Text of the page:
The Aga Khan III started visiting the Ismaili communities outside Bombay in 1312/1894. He made his debut as an educational reformer, and visited The Mohammadan Anglo Oriental College in Aligarh (high fort), about 79 miles south-east of Delhi, on November 22, 1896 and had a productive meeting with Sir Sayed Ahmad Khan (1817-1898), who was a great educationist and socialist. Sir Sayed Ahmad Khan had founded the Aligarh College on November 1, 1875, and was the vice-President of the College Fund Committee as well as its Honorary Secretary. Qayyum A. Malick quotes in his 'Prince Aga Khan' (Karachi, 1954, p. 47) Sir Muhammad Yaqub as saying: 'I happened to see His Highness for the first time in 1896, when the young Khoja leader started his public career by making a pilgrimage to the M.A.O. College Aligarh, the great symbol of Muslim renaissance, and made his acquaintance with the founder of the institution, the late Sir Sayed Ahmed Khan, who was then the foremost Muslim leader of the day. It was perhaps this inspiring inauguration of the Aga Khan's public life which kindled in his heart an unabating fire for the service of his community. The late Nawab Mohsin-ul-Mulk, who arranged this historic meeting, had already perceived the germs of great talent in His Highness, and brought him closer to the Aligarh movement, and the Aga Khan soon appeared on the horizon.' Willi Frischauer also writes in 'The Aga Khans' (London, 1970, pp. 56-7) that, 'How wonderful if Aligarh could become a full university to bring up a generation of young leaders and advance the cause of Islam. Here was a chance to follow in the footsteps of his ancestor who had founded al-Azhar, the first Muslim university, which greatly appealed to the young Aga Khan. He decided to put up money for the cause and persuaded wealthy friends to contribute. It was a long struggle but he missed no opportunity to plead for this cause and when Aligarh finally became a university two dozen years later, it was more to Muslims than a seat of learning. In retrospect it was recognised as the intellectual cradle of independent Pakistan and the Aga Khan's enthusiasm and support which made it possible earned him a place among Pakistan's founding fathers.'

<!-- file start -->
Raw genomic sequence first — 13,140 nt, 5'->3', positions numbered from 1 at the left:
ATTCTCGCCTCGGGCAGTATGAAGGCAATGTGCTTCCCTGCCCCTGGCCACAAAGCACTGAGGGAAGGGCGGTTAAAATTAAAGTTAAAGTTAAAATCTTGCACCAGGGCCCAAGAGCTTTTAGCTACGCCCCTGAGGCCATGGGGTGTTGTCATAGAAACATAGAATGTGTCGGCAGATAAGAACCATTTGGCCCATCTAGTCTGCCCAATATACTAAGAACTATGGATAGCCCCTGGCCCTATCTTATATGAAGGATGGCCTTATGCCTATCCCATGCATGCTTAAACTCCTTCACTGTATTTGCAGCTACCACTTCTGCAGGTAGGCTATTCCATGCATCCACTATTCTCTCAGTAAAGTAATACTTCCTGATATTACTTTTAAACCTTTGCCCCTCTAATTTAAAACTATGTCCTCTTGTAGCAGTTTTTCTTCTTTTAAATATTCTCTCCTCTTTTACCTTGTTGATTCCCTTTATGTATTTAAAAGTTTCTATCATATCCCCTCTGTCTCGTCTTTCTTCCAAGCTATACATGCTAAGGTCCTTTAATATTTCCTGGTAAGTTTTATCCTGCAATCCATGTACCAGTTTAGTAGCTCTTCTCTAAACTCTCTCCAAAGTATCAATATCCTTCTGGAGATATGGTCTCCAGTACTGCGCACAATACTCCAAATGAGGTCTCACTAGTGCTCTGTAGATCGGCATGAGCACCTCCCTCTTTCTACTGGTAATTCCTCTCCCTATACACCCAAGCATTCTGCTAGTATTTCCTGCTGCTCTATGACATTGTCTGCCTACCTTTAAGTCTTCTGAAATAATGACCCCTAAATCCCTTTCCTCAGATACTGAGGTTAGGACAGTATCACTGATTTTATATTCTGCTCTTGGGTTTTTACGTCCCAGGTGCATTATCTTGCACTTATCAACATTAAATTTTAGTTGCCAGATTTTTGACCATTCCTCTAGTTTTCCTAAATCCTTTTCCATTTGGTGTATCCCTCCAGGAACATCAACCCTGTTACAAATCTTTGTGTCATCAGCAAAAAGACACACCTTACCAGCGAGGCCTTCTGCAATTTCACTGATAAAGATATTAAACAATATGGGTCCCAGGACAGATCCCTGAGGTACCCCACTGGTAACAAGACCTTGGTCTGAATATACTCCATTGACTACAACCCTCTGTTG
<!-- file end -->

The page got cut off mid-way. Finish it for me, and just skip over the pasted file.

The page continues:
In 1315/1897, a terrible famine had badly shaken the Bombay Presidency, therefore, the Aga Khan III supplied food and seed, cattle and agricultural tools to the needy people, and in order to provide job opportunities, he started the construction of his Yarroda Palace at Poona. In Bombay, a large camp was pitched at Hasanabad, where thousands of people were daily fed at his expense; and to those who were ashamed openly to participate in this hospitality, the grain was provided to them privately for about six months. The famine was followed by the epidemic of bubonic plague and the superstitious people of India refused to be vaccinated against the disease. The Aga Khan III obtained the service of an eminent bacteriologist, Dr. Waldemar Mordecai Wolff Haffkine, the Director-in-Chief of the Government Plague Research Laboratory, Bombay. The Aga Khan was a crusader against meaningless supersitions and traditions, when soon after famine came plague, the people were in a panic and there was a hue and cry against inoculation with anti-plague serum. He therefore collected the people at his Khusaro Lodge, where the doctor was staying and addressed meetings explaining the benefits of inoculation. In front of this gathering he got himself inoculated, so as to dispel their superstitious fears, and strengthen their confidence in scientific methods of cure. This prompted others to follow and many lives were saved as a result. In the meantime, it had been proposed to give a public dinner to the Aga Khan III in Bombay in view of his outstanding services. When he had been informed of it, he wrote to the Secretary of the Reception Committee a letter, which showed his innermost feeling evoked by the distress of the poor people. He wrote: 'I cannot accept any entertainment when thousands of people are dying of starvation. It is almost wicked to waste money on rich food when thousands of people are starving. I would urge that every rupee that could be spared should be given for the relief of sufferers by famine instead of wasting it on the entertainments.'